“Image is a faith and arts organization of which the Glen Workshop is just one part. But the journal itself is not the sponsor of the Glen. Rather, the journal and the Glen are both programs of the same faith and arts organization: Image. We have a close relationship, but are now best understood as siblings, the journal being the older sibling.”
For those not familiar with Image Journal, a short word will do. Image Journal is a publication on the confluence of faith and art, a leading voice in faith-based aesthetics. Knowing this, helps one understand why the sessions at the Glen are so arts-based: it is part of the Glen’s DNA. To give you an idea of the arts-information provided at this year’s workshop, I turn now to two representative sessions.
The first was the opening keynote address by James K. A Smith. In a lecture entitled “Irons in the Fire: Critics, Enemies, and Friends that Provoke Creativity,” Smith took the audience on a ride through nuances of the Proverbs 27:17 text, using film, poetry, and quotes as his helpmeet. Smith reminded us that aesthetic excellence needs a type of relational grind, friends that shape, push, and provoke results in the arts—and life, for that matter.
In the second session I attend, Drs. Biko Mandela Gray and Jessica B. Davenport address a crucial, often neglected aspect of the arts: the African-American experience.
Jessica B. Davenport
In the first portion of the lecture, Dr. Davenport tackles what she deems “violent intimacies.” Using various artists and writers as a springboard (Audre Lorde, Carrie Mae Weems, Lorna Simpson, and others), Davenport discusses how black individuals, women in particular, are portrayed in the arts, noting the nuances of friendship, desire, and relationships.
Biko Mandela Gray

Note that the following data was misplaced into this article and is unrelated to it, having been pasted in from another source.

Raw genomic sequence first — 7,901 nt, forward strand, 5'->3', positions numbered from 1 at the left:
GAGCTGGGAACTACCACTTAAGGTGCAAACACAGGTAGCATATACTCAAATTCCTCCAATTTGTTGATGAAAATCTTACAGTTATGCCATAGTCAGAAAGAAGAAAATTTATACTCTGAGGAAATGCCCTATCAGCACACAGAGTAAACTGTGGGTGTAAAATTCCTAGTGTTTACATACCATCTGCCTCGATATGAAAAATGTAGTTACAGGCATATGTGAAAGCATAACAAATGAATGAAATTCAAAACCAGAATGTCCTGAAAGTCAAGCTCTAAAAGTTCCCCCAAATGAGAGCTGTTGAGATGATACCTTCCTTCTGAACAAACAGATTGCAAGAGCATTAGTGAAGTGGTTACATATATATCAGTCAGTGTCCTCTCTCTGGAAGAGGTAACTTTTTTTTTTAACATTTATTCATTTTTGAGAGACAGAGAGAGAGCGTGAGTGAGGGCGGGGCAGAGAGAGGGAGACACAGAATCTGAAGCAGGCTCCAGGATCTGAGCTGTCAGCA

Dr. Gray homed in on the intersection between race and the arts, using the relationship between Jean-Michel Basquiat and Andy Warhol as an example, a symbiotic friendship developed out of want and necessity.
To say the least, the presentations were marvelous.
Question and Answer
Yet it was the Q and A after both sessions that provided deeper insight. I was particularly impressed with a question a gentleman asked after Smith’s lecture concerning redemption and the African-American experience (something Smith alluded to in his talk). The interplay between Smith and the questioner were articulate and provocative.
And after the second session, a question a woman asked Davenport and Gray regarding how one was to implement the information presented in a classroom setting, drew interest for me.
Hospitality, Learn, and Listen
It was Dr. Gray’s answer that I think summarize the Glen Workshop. In answering the woman, Dr. Gray states the way to implement the information in a practical way is to “listen to other possibilities,” and to “move beyond emoting to action.” But it was his final recommendation that hit home: “Hospitality is key. Open the door to listen and converse.”
I like that: hospitality, listening, and conversation. And in a way, this is what the Glen Workshop is about. Hospitality—listening to God and others in an on-going conversation about art and faith; where professionals in differing and diverse fields share his or her knowledge in a challenging and beautiful environment; but it behooves the participants of the Glen Workshop to listen and learn from this delectable group of fellow-travelers, yearning to create great art.
But the Glen is more than a workshop; it’s a life-shop, a place to learn how to live well, allowing faith to to poke it’s head in fields of the world.
To learn more about the work of Image, including the Glen Workshop and Image Journal, visit imagejournal.org.
 For the reader: My hat is a Silver-belly Stetson Open Road. This is big sky country, after all.